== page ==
- Peter Kiss leaving Quinnipiac men’s basketball for Rutgers
- Game On
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- Quinnipiac to host 2019 Women’s Frozen Four
- Rand Pecknold named U.S. Men’s National Team assistant coach
- Allison Kuhn balances Quinnipiac women’s lacrosse schedule with SGA role
- Kei Ezaka sets Quinnipiac men’s tennis wins record
Student campaigns for state Rep. spot
While many students attending Quinnipiac Law School, or any law school, may hold aspirations to incorporate law and politics into their future, Vitali is leaps and bounds ahead of the curve.
At the ripe age of 25, Vitali, a Wallingford resident, is running for a state Representative spot for the second time in three years. He is running as a Republican candidate, looking to unseat incumbent 85th District state Rep. Mary Mushinsky. Vitali ran in 2008 when he was starting his first year at Quinnipiac Law School, coming up short in his bid for election.
So what is his biggest challenge? For starters, Vitali is running against the longest-serving representative on the Connecticut General Assembly. Mushinsky was elected in 1980, and is presently serving a whopping 15th term in office. Before the previous election, no one had challenged Mushinsky in eight years. Chairman of the Connecticut Republican Party Christopher Healy and other influential party officials asked Vitali to challenge Mushinsky for the spot in the year heading up to the 2008 elections.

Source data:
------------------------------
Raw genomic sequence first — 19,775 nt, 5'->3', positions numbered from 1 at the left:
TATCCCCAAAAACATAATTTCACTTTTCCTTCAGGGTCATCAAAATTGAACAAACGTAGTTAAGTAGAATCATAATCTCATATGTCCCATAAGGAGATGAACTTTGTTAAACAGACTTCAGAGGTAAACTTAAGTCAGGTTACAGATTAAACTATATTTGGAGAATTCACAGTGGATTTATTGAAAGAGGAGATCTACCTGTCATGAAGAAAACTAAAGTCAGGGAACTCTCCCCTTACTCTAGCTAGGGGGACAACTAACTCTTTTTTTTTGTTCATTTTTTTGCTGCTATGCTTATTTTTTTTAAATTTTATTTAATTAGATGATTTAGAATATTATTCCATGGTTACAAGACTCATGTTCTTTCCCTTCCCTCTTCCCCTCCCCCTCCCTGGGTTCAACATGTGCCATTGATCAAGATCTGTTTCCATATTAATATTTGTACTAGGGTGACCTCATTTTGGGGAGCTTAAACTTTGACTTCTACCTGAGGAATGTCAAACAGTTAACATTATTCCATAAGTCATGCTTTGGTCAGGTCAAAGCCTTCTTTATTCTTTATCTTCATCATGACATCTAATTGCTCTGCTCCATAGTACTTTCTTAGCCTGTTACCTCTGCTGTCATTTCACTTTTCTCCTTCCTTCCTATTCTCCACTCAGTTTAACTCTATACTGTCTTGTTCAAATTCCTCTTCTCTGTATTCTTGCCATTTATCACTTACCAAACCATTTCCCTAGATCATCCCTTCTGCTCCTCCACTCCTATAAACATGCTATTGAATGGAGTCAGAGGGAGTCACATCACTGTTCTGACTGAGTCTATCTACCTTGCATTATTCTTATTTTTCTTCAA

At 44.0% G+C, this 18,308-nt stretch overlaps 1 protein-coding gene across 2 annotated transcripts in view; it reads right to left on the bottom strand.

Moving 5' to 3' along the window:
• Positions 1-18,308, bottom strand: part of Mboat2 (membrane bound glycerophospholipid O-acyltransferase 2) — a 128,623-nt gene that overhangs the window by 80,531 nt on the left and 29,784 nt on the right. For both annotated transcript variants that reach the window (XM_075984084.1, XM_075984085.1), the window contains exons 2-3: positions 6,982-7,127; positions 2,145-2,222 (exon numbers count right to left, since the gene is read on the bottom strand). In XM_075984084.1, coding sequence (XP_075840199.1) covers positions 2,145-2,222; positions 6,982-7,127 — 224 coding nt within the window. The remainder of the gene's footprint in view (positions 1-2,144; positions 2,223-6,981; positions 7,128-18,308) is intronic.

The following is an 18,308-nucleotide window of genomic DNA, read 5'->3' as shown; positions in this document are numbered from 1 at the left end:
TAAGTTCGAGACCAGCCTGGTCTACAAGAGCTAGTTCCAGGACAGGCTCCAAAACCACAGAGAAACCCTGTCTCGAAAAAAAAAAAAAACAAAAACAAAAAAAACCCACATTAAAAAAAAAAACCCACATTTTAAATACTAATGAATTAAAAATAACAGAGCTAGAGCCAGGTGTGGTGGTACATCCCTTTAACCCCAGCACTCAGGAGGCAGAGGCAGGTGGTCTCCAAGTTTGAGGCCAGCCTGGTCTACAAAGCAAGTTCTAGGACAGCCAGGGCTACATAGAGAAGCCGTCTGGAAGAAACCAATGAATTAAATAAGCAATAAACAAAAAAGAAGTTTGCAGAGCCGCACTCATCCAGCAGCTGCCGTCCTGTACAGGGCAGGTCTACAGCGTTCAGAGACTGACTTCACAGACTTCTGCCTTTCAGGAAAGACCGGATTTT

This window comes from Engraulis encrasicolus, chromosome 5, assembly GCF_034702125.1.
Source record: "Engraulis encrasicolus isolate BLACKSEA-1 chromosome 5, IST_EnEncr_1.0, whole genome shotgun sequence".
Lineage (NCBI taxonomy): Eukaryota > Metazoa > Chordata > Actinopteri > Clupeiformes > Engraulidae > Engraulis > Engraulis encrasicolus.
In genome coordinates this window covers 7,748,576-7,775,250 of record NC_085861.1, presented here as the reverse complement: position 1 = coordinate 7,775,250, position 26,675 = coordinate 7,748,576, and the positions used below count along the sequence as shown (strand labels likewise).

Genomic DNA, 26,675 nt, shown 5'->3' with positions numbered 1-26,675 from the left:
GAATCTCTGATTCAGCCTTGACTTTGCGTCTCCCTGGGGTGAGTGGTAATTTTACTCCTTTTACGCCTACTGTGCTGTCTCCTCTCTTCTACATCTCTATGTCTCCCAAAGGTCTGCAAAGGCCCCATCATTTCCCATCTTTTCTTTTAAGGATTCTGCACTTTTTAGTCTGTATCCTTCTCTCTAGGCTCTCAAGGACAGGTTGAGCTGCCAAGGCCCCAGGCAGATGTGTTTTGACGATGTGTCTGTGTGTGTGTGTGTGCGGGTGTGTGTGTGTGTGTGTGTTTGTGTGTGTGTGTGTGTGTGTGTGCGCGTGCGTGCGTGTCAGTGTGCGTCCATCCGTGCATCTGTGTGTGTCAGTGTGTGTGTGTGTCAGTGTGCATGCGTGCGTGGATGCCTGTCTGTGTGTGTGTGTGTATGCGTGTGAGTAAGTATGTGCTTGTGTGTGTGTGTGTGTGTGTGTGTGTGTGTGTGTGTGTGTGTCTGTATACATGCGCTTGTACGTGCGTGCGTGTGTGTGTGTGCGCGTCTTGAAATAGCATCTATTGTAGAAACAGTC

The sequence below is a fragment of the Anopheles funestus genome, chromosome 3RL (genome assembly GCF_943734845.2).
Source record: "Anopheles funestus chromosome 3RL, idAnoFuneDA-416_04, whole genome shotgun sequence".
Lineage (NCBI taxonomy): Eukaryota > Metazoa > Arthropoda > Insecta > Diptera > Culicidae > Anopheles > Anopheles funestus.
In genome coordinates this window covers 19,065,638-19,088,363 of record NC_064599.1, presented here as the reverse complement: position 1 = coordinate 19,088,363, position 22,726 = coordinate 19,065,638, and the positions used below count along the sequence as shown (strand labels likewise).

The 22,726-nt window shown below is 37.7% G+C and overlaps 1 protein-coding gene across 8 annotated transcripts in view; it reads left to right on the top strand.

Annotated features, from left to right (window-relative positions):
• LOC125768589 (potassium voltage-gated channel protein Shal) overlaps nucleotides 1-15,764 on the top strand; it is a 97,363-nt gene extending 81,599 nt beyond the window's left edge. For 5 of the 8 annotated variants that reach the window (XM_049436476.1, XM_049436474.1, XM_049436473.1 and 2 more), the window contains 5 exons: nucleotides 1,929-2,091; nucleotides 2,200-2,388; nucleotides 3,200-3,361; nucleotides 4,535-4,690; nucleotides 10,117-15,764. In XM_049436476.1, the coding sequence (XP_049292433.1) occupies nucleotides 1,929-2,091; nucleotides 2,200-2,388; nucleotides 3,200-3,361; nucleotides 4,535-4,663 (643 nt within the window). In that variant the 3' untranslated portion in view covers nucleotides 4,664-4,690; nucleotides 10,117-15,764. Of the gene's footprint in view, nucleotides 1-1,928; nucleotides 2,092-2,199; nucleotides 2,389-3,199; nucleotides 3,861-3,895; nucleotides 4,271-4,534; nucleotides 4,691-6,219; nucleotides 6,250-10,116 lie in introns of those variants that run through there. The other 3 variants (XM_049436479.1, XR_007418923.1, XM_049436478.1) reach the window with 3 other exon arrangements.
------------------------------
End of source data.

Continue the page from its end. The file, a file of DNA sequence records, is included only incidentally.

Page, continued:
“I was a little hesitant, but then I decided to give it a shot and it worked out very well,” Vitali said. “It was an excellent experience and unfortunately I didn’t win, but it gave me the confidence and the desire to try it again this year, and hopefully it turns out differently.”
In Wallingford, Vitali serves on the Republican State Central Committee, which serves as an advisory board to the Republican Party in Connecticut. He has been involved in Wallingford politics since he was 15, and as a 9-year-old was waving signs for family friends running for the state Senate.
“The biggest part of my campaign is going door-to-door,” Vitali said. “I knocked on 2,800 doors when I was running last time and I’m focusing on doing about 4,000 doors this time and really getting out to meet people…and understanding what they think should be done in this state. Jobs, taxes, spending, all those things are the major issues we are facing. I don’t think the people are being listened to in Hartford.”
Although Vitali, if victorious, would represent Connecticut’s 85th District, which only covers a small portion of Wallingford, he would vote on matters which affect the entire state, including the budget deficit and unemployment.
Door-to-door campaigning starts July 1, so Vitali can still focus on his studies for the rest of the school year before switching focus to his political agenda. Vitali described his first campaigning experience as “a little weird” because of the amount of different reactions to his presence at neighborhood doorsteps.
Vitali graduated from Quinnipiac in May 2007 with a bachelor’s degree in political science. After taking a year off from school, he returned to Quinnipiac to study at the law school. Like many politicians, Vitali doesn’t necessarily want to practice as an active lawyer.
“The fundamentals that I’m learning here really span all throughout society and really have given me a grounding in a lot of the issues that are facing the country,” Vitali said. “I’ve taken classes on employment law, retirement security and things like that, which is a major portion [of the problems].”
During his time at QU, Vitali helped found the Quinnipiac College Republicans on campus.